John Bercow bullying claims: what we know so far
The former Commons speaker’s hopes of a peerage could be dashed by fresh allegations about his treatment of staff
John Bercow is facing a threat to his potential entry into the House of Lords after being accused once again of bullying.
Former chief Commons clerk Robert Rogers, also known as Lord Lisvane, has filed a formal complaint about Bercow’s treatment of his staff during his tenure as speaker of the House of Commons.
What are the latest allegations?
According to The Times, Rogers has handed a dossier of allegations to the parliamentary commissioner for standards - an independent officer responsible for enforcing the code of conduct for MPs.
Rogers served as Bercow’s top aide from 2011 to 2014 in his role as clerk of the House, the principal constitutional adviser to the Commons.
The dossier is believed to includes details of incidents when the then-speaker “bullied and humiliated” staff, including using inappropriate language, the newspaper says.
In a statement responding to Rogers’ claims, Bercow said: “During the five years that we worked together, Lord Lisvane had ample opportunity to raise any accusations of bullying with me.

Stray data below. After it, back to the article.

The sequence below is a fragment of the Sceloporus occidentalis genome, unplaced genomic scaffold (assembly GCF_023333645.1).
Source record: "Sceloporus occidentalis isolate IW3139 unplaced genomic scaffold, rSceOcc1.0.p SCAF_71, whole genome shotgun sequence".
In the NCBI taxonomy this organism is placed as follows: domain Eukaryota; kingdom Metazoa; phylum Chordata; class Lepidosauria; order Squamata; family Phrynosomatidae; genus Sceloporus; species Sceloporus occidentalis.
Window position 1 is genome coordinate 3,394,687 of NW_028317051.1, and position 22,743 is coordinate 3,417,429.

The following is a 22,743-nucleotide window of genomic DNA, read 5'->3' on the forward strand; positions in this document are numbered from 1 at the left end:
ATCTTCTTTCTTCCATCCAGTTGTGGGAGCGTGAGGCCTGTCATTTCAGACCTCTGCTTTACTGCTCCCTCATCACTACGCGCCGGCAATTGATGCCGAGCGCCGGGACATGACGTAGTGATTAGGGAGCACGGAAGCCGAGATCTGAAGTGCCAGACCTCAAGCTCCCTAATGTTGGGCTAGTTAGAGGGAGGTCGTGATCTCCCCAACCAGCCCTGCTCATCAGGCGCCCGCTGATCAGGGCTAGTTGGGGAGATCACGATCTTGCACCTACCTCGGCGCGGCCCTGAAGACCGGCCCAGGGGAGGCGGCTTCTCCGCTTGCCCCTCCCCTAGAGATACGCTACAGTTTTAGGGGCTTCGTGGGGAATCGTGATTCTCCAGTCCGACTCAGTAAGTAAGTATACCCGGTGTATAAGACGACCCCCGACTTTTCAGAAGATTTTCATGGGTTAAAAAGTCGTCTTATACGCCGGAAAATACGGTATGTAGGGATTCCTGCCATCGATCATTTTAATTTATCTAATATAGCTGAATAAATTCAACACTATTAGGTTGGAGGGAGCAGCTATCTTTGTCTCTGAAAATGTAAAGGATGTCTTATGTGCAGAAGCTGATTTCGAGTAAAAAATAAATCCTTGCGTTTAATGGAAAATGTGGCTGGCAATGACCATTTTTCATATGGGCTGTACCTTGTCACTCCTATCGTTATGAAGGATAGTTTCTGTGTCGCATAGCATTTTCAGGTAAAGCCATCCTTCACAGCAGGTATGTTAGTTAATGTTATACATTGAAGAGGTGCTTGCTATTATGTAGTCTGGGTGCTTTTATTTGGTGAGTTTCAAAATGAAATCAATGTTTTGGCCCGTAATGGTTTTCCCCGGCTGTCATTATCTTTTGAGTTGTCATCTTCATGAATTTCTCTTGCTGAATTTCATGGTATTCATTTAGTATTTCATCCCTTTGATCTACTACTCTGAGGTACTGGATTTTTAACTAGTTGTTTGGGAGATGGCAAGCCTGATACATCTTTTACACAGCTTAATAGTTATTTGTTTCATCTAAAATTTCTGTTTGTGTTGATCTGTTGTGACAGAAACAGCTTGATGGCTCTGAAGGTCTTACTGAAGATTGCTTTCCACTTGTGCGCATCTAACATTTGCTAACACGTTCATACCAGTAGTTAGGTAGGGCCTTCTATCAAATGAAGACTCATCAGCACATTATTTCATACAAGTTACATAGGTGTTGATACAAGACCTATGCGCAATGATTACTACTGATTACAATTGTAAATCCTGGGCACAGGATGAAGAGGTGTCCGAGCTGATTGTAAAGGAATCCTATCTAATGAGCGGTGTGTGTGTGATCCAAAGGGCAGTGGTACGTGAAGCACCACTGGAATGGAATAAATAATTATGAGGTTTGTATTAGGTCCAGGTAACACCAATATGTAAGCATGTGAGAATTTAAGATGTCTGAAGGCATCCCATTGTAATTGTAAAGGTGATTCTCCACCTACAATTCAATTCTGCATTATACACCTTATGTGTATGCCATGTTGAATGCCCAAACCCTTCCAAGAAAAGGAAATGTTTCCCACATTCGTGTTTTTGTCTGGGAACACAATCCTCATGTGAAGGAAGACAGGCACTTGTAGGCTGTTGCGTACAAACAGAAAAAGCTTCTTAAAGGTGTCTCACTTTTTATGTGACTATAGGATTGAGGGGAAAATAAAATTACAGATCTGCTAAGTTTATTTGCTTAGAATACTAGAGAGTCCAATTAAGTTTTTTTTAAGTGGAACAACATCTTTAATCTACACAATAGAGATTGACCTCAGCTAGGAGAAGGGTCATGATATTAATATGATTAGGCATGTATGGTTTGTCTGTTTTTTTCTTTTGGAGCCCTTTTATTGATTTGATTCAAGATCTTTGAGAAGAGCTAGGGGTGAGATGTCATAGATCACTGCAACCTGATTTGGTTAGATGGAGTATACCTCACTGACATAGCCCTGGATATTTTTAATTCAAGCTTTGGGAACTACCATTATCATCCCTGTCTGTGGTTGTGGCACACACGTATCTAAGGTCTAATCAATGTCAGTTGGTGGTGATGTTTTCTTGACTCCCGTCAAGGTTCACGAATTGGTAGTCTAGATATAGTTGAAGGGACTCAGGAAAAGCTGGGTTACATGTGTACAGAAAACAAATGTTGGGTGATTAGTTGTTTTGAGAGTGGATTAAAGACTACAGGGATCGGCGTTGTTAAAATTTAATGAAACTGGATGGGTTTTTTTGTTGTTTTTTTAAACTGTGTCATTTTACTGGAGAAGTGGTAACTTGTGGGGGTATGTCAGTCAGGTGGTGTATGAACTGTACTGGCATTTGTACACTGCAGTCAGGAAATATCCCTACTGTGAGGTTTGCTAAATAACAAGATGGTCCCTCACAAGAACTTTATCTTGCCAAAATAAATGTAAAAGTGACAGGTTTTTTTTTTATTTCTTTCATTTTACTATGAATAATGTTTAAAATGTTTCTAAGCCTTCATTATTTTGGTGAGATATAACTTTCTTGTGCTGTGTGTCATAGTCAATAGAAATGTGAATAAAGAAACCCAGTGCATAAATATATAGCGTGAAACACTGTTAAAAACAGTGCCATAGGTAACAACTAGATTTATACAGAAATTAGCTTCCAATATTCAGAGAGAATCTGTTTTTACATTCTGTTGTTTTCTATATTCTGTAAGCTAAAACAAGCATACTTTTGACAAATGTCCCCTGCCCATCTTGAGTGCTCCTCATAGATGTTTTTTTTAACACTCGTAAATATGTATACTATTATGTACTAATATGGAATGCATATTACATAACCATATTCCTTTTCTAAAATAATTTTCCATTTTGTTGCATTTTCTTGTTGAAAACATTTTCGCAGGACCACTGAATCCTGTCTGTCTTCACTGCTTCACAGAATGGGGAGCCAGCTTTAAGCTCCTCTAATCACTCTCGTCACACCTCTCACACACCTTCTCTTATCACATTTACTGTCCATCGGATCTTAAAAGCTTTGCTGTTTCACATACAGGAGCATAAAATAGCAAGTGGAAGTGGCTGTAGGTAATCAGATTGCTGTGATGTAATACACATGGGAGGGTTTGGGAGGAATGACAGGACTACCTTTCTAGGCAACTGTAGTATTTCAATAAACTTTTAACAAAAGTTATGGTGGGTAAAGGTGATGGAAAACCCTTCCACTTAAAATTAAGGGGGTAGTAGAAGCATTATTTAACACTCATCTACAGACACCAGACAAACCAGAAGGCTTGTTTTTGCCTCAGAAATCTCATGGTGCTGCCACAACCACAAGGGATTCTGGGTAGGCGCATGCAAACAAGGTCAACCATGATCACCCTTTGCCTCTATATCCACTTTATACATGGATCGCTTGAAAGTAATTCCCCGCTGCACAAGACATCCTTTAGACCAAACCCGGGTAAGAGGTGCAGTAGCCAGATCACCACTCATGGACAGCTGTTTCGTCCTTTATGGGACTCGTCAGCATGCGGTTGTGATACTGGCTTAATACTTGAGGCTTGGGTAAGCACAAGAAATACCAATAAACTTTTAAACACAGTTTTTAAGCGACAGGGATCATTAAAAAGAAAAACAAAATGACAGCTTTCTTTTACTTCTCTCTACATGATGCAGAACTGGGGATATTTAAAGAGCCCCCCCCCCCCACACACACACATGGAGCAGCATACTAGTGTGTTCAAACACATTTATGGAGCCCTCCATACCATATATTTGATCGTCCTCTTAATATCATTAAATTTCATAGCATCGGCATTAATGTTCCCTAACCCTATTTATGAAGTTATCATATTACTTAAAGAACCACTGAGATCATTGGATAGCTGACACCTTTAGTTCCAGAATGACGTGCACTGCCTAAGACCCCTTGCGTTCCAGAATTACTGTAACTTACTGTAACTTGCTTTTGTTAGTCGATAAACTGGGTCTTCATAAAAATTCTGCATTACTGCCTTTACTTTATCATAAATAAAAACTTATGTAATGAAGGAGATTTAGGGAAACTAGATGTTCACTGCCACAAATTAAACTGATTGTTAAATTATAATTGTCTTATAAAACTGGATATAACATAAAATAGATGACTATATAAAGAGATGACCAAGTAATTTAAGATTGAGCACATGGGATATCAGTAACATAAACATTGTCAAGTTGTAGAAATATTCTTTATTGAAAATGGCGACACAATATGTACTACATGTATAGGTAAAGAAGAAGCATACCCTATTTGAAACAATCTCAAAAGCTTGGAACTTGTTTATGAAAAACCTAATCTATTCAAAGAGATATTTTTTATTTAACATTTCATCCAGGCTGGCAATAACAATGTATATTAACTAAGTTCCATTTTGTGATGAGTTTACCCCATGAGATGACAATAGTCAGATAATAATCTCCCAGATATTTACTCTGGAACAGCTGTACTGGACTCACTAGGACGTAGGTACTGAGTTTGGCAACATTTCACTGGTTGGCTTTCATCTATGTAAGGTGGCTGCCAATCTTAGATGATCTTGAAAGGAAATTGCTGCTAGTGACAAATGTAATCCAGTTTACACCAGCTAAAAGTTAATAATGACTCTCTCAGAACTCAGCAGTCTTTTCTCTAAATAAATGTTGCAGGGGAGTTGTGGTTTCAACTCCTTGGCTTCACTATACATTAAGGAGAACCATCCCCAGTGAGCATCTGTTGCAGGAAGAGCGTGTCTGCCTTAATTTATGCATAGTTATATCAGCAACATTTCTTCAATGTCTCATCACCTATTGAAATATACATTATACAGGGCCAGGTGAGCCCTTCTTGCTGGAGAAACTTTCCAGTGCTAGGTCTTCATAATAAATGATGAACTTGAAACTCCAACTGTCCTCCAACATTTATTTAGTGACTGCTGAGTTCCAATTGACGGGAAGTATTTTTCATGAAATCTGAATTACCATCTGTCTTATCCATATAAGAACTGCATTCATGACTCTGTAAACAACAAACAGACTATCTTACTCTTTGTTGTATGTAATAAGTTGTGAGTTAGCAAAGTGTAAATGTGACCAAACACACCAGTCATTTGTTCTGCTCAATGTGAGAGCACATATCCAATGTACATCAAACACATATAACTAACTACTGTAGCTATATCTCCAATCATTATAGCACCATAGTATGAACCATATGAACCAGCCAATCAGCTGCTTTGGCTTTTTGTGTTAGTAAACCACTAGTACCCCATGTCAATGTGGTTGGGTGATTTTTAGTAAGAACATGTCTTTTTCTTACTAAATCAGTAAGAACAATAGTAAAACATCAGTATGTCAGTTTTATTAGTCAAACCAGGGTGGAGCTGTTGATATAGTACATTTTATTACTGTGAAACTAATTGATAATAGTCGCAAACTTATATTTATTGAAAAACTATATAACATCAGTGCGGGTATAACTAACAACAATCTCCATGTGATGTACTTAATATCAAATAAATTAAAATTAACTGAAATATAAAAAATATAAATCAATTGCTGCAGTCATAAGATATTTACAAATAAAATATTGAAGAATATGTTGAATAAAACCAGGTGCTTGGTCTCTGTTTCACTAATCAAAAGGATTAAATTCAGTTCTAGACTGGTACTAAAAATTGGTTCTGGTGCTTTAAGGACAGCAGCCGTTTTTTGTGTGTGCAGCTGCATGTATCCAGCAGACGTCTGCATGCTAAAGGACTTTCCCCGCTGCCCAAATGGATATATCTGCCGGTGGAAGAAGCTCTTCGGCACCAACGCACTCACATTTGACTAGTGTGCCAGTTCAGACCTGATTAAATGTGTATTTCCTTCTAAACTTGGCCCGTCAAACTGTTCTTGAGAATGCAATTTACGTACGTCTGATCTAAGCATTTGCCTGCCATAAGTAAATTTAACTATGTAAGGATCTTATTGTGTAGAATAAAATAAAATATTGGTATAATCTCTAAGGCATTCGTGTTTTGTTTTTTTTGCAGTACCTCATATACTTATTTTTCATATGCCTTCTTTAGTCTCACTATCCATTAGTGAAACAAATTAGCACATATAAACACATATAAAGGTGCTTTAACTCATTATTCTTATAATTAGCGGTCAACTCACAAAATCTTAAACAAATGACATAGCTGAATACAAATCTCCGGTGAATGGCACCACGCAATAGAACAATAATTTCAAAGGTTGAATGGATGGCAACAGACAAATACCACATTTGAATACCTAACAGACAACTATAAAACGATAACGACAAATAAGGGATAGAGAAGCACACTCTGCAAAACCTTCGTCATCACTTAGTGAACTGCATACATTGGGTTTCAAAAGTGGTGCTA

“At no stage did he do so... the timing of this intervention is curious.”
And what were the previous claims?
In 2018, Bercow’s former private secretary Angus Sinclair broke a non-disclosure agreement to allege that he had faced angry outbursts and obscene language from his ex-boss.
During an interview with the BBC’s Newsnight, Sinclair claimed that Bercow responded to errors in “a way that I can only say is a form of bullying. And that is to show anger, to thump the table, to say that somebody has failed in front of others.”
David Leakey, who served as Black Rod until 2017, also claimed that Bercow had shouted at him and acted in a way that was “by any definition bullying”, the Daily Mail reports. Leakey described the ex-speaker as “intimidating, unreasonable, disproportionate”, adding that he left staff “fearful”.
Kate Emms, another aide to Bercow, was signed off sick and diagnosed with post-traumatic stress disorder after less than a year working in his office, according to the BBC.
Bercow has “strenuously denied” all of the bullying allegations.
What happens next?
In a break from convention, Bercow was not nominated for a peerage by the government when he stepped down from the speaker’s chair.
But The Sunday Times reports that he is believed to have been nominated by Labour leader Jeremy Corbyn, who can also put forward candidates for entry to the House of Lords.
PoliticsHome says Downing Street has already called the nomination into question, on the grounds that “the peerage - which must be vetted by the House of Lords appointments commission - may not be in the Labour leader’s gift unless Mr Bercow becomes a member of the party”.
And the fresh bullying claims may prove a “fatal blow” to his lingering hopes of a seat in the upper house, adds The Times.